Australia’s Starward is making big waves around the world right now. Their Nova expression is a classic single malt that’s aged in Australian red wine barrels that held Shiraz, Cabs, and Pinot Noirs. Those barrels are then vatted and the whiskey is proofed before bottling.
The nose opens with a burst of a fresh orchard on a sunny day with plenty of pears, peaches, and plums and a hint of orange next to woody cinnamon and allspice berries with a hint of clove cigarette. The taste leans into rip red berries with a hint of tartness swimming in vanilla cream and dusted with nutmeg and cinnamon and a whisper of caramel sweetness. The end leans into the woodiness of the spices and adds in a plummy chewiness with a hint of orchard tree bark.
This is a great entry point for Starward. It’s an easy-going sipper than also makes a mean cocktail.
Best Other Single Malt Whisk(e)y — Archie Rose Distilling Co. Good(e) Whisk(e)y, Australia
Average Price: $90
Sticking with Australia, this single malt mixes the grains after distillation. The juice is a blend of single malt and malted rye whiskies. Those barrels are balanced to create a single malt/rye hybrid that leans into the best of both worlds on the palate.
The nose has a good hint of black pepper and citrus (more grapefruit than orange or lemon) with a solid sense of malted caramel with a hint of dark chocolate that ends up kind of woody with a wet sawdust vibe. The palate opens with a soft caramel roasted maltiness that gives way to winter spice warmth on the mid palate. The end adds some dark chocolate oranges to those rich caramel malts with a soft vanilla underbelly and a faint rum barrel finish (slightly bitter and funky).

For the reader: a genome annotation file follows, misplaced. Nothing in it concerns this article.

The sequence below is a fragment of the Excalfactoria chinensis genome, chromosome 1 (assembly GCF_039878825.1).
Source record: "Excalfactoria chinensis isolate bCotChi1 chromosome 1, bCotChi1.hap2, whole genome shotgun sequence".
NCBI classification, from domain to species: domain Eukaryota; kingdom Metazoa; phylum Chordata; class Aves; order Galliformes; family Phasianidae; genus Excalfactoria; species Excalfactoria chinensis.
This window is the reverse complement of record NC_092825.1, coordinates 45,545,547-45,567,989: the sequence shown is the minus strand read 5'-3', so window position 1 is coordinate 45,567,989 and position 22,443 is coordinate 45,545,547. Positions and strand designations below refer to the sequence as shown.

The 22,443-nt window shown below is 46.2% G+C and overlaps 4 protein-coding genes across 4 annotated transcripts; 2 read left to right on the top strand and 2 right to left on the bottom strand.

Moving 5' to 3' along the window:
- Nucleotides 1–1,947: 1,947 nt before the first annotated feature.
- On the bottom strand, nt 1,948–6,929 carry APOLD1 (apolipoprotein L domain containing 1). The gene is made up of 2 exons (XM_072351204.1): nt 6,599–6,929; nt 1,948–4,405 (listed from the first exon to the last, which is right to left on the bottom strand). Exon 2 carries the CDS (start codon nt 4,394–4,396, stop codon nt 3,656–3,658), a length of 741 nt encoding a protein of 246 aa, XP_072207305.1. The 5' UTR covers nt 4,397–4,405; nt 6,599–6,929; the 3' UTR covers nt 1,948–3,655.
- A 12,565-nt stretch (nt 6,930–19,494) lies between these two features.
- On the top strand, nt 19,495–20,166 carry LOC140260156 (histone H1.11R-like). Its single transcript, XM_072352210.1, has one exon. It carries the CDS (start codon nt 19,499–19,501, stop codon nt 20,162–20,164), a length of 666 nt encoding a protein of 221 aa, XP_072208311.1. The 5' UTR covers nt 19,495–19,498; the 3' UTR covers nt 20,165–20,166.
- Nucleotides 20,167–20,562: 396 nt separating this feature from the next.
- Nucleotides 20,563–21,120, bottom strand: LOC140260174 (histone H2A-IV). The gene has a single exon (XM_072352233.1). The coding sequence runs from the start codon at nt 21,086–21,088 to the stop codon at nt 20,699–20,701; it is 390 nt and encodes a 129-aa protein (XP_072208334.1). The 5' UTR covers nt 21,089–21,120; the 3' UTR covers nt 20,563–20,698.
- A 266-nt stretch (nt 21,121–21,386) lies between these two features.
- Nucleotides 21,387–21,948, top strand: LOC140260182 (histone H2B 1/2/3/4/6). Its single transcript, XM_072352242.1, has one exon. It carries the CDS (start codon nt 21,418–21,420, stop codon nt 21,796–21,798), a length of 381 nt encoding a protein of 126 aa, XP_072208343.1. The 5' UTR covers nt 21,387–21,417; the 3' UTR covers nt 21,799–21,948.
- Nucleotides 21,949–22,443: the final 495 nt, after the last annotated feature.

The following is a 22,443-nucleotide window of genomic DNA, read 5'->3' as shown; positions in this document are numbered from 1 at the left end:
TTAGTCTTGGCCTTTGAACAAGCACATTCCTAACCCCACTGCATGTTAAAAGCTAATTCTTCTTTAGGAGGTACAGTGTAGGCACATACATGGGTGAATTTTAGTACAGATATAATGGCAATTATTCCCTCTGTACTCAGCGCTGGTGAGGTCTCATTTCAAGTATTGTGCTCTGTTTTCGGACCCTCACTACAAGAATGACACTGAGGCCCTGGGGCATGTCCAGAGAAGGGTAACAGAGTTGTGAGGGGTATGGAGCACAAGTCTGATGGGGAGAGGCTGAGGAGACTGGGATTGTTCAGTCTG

This is nice but pretty fleeting if you’re not Down Under. if you are in Oz, then definitely grab a bottle.
Best Other Single Malt Whisk(e)y — Seven Seals Port Wood Finish, Switzerland
Average Price: $60
This Swiss whisky combines several malt whiskies (peated and unpeated) from different barrels to make something bigger and bolder. That blend of whiskies is then re-filled into a Port cask for a final rest before vatting, proofing, and bottling.
There’s a light hint of campfire smoke with an (I swear) echo of funky melted mountain cheese next to soft creamed honey, ginger snaps, and raisin-heavy trail mix on the nose. The palate has an earthy edge that’s a little like burning moss next to dates and old gingerbread cookies, marzipan, and sultanas dipped in very mild chocolate. The end warms as it fades with sharp ginger and cinnamon and a mild sense of burning orchard wood and sweet grass.
This is an outlier for sure. If you’re into peated whiskies, then this is a must-try. If not, it might be a little funky at first blush.